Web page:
With the final preparations under way for US President Joe Biden’s eagerly anticipated visit to Saudi Arabia next month, the kingdom finds itself at the centre of intense diplomatic activity.
While there are high hopes in the region that Mr Biden’s visit will help to reset relations with its longstanding ally, Saudi Arabia’s Crown Prince Mohammed bin Salman has launched his own initiative to revitalise relations in the region.
In the course of the past week, Prince Mohammed has visited Egypt, Jordan and Turkey in an effort to co-ordinate with key regional partners ahead of Mr Biden’s arrival.
During a meeting with Egyptian President Abdel Fattah El Sisi on Tuesday, Prime Mohammed, whose country provides important financial support to Cairo, had detailed discussions on what an official spokesman described as “regional and wider international political affairs”. Similar discussions took place with Jordan’s King Abdullah the following day, when the Crown Prince flew to Amman, before ending his week of shuttle diplomacy in Ankara, where he met Turkish President Recep Tayyip Erdogan.
In Egypt and Jordan, the talks primarily focused on what implications Mr Biden’s visit might have for the region, especially regarding the Iran issue. There were also discussions about the likely impact the Ukraine conflict could have on the region, especially the possibility of Egypt being affected by grain shortages. Prior to the conflict, Ukraine provided about one third of global grain requirements, the majority of which is exported to the Mena region. But supplies have been severely disrupted by the fighting, raising fears of starvation.
Another key focus was the forthcoming summit of the Gulf Co-operation Council, which Saudi Arabia will host on July 16 in Jeddah, and which will also be attended by the leaders of Egypt, Jordan, Iraq and the US.
Saudi talks in Cairo and Amman were also aimed at co-ordinating positions on key issues ahead of the joint summit with Mr Biden.
Of equal importance this week has been Prince Mohammed's visit to Turkey as part of the process to improve relations following the heightened tensions between the two over the past several years, reaching an all-time low after the killing of Saudi journalist Jamal Khashoggi in Istanbul in 2018.
Mr Erdogan took the first step in April when he visited Saudi Arabia. Prince Mohammed reciprocated by making his first official visit to Turkey since becoming Crown Prince in 2017. Prior to the talks, Mr Erdogan said his main objective was to raise Turkish-Saudi relations to a “much higher degree”.
Prince Mohammed’s visit comes at a time when Turkey is undergoing its worst economic crisis in two decades and, with elections looming next year, Mr Erdogan will be looking for financial support. Improvement in relations has already led to Riyadh lifting an informal boycott of Turkish goods that cut Ankara’s exports to the kingdom by 90 per cent. Earlier discussions have already led to the removal of restrictions on trade, air travel and the broadcast of popular Turkish TV shows in Saudi Arabia.
There are also suggestions that a potential currency swap deal might be arranged, as Ankara is suffering a shortage of foreign currency reserves that it desperately needs to prop up its ailing lira.
In return for improving economic ties with Ankara, Saudi Arabia is looking to conclude deals on energy and defence, with the latter said to be keen to purchase Turkey’s Bayraktar armed aerial drones that have recently proved effective in war zones in Ukraine, Syria, Libya and Nagorno-Karabakh.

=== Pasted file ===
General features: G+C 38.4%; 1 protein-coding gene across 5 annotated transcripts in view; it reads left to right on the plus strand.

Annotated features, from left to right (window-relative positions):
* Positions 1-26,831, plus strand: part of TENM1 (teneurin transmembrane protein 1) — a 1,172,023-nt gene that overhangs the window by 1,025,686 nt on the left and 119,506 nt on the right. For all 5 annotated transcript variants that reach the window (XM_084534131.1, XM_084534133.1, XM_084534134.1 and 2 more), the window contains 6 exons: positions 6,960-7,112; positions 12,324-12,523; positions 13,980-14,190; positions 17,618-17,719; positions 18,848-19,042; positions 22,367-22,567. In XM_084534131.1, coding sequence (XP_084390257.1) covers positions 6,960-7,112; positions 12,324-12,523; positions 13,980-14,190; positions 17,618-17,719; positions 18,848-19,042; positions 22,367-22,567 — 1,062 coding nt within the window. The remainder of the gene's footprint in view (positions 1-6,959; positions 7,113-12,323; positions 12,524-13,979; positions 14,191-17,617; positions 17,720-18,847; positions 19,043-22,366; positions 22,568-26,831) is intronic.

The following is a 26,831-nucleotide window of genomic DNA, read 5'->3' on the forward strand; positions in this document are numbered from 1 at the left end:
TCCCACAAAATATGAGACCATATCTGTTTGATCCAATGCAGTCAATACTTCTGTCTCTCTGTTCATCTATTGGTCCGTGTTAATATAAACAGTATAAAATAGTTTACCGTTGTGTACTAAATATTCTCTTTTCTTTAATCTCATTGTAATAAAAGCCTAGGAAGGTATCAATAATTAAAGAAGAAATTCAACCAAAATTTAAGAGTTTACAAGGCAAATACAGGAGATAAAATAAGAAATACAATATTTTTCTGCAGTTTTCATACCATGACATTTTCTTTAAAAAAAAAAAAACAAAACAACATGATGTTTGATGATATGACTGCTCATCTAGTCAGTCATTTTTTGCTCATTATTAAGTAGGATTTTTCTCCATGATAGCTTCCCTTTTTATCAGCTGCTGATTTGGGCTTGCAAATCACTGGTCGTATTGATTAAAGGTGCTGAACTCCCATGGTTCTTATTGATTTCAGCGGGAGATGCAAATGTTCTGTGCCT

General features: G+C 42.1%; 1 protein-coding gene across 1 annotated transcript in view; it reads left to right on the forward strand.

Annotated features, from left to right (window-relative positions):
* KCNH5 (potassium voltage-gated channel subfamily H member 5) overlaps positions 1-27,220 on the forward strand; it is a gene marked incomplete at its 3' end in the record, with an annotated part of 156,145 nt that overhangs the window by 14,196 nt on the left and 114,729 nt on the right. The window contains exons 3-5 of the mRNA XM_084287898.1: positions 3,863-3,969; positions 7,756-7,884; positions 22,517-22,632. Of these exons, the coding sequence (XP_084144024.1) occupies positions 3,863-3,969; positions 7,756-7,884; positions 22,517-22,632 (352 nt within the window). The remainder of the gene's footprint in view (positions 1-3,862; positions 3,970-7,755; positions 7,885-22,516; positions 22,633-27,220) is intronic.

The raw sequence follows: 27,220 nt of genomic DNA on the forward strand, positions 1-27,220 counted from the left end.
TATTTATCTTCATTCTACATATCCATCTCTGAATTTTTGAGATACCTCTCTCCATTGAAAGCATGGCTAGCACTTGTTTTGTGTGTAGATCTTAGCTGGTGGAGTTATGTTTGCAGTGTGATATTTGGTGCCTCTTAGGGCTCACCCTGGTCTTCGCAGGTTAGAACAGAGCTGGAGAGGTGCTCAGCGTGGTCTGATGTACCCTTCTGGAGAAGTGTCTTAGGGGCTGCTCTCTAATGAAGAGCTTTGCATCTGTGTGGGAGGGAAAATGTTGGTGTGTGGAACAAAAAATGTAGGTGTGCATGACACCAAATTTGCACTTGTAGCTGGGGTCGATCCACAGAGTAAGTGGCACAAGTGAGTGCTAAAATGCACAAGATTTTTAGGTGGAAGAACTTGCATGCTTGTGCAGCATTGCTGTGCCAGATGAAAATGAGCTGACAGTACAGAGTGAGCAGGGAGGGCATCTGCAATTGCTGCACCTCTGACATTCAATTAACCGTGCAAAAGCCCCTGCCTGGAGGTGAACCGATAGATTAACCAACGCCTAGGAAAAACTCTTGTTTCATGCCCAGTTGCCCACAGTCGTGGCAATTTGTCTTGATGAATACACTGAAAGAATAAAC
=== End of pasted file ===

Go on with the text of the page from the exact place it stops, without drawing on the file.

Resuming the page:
Prince Mohammed’s diplomatic efforts come at a critical juncture for the region, with expectations riding high that Mr Biden’s visit next month will signal an important shift in White House policy.
To date, the primary focus of the Biden administration’s Middle East policy has been to concentrate its efforts on reviving the controversial nuclear deal with Iran, the Joint Comprehensive Plan of Action (JCPOA). By pursuing this policy, the White House has given the impression that it is less concerned about maintaining its longstanding relationship with Saudi Arabia, a close ally of the US since former president Franklin Roosevelt met then King Abdulaziz on an American warship in 1945.
Saudi concerns that the Biden administration was neglecting its interests heightened when, in one of his first acts as President, Mr Biden removed Yemen’s Iranian-backed Houthi rebels from Washington’s designated list of terrorist groups. The move was designed to send a goodwill gesture to Iran, as much as encouraging the Houthis to engage in peace talks over Yemen’s future. In the event, the American gesture appears to have made little impression on Tehran, while the Houthis responded by increasing their attacks against Saudi Arabia and the UAE.
Now, with little sign of progress being made on the Iran nuclear talks, there are mounting expectations that Mr Biden will improve ties with Saudi Arabia and other Gulf allies.
There is certainly a growing awareness in Washington that, despite all the political capital the White House has invested in reviving the JCPOA, the prospects of agreeing a deal with Tehran are looking increasingly remote, not least because Iran has continued working on its enrichment activities while the negotiations have been taking place.
Last month, the International Atomic Energy Agency, the UN’s nuclear watchdog responsible for monitoring Tehran’s nuclear activities, reported that Iran now has an estimated 43 kilograms of uranium enriched to 60 per cent purity, a sufficient quantity of fissile material to make at least one nuclear warhead if enriched up to 90 per cent. This is not the sort of activity expected of a country that is interested in a peaceful resolution of its nuclear activity.
Consequently, the Biden administration has belatedly realised the importance of having strong and reliable allies in the region such as Saudi Arabia.